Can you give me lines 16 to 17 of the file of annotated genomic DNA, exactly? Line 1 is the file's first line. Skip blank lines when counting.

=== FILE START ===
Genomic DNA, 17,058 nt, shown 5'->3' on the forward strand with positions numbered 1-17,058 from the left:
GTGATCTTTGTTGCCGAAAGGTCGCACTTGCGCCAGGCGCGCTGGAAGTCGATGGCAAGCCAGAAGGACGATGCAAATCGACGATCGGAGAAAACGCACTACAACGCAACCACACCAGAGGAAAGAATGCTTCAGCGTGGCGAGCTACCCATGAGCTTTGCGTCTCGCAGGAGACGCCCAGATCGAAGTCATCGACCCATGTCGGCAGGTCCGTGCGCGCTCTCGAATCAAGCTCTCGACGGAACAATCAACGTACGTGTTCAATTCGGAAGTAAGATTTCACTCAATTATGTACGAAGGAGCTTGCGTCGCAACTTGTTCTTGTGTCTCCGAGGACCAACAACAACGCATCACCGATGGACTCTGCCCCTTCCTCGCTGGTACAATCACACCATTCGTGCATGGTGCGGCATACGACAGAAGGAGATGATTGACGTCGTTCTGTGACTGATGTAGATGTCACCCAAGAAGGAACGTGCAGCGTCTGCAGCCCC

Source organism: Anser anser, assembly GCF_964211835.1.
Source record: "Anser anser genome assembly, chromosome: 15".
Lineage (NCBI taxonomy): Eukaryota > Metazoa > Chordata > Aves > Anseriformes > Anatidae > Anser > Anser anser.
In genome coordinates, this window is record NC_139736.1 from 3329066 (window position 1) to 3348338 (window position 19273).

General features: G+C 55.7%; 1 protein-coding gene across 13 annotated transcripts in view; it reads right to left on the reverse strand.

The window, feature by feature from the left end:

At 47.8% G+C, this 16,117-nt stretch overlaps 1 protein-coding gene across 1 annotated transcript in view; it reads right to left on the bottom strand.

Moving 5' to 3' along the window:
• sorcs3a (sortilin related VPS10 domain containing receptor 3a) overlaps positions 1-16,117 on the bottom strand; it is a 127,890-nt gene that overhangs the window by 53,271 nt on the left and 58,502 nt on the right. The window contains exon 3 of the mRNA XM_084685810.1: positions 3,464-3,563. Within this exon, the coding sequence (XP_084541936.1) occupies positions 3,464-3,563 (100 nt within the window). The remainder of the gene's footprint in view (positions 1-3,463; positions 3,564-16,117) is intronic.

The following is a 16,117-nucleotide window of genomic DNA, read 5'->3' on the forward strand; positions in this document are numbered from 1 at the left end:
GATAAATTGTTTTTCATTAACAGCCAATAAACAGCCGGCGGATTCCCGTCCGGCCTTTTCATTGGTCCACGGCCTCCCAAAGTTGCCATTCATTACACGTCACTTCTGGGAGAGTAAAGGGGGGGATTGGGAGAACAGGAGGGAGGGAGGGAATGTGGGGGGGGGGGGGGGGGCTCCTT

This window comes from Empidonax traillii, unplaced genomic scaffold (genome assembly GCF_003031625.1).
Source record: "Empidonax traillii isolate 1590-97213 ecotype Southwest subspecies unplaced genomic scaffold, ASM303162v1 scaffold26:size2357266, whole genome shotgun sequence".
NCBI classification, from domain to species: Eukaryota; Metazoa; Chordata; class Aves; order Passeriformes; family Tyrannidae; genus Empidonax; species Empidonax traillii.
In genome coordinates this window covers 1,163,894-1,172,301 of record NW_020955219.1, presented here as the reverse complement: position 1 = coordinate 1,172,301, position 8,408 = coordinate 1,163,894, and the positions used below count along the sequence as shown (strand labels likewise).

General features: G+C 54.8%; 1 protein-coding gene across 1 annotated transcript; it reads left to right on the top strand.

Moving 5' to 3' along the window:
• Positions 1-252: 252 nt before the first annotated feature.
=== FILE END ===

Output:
NCBI classification, from domain to species: Eukaryota; Metazoa; Chordata; class Aves; order Passeriformes; family Tyrannidae; genus Empidonax; species Empidonax traillii.
In genome coordinates this window covers 1,163,894-1,172,301 of record NW_020955219.1, presented here as the reverse complement: position 1 = coordinate 1,172,301, position 8,408 = coordinate 1,163,894, and the positions used below count along the sequence as shown (strand labels likewise).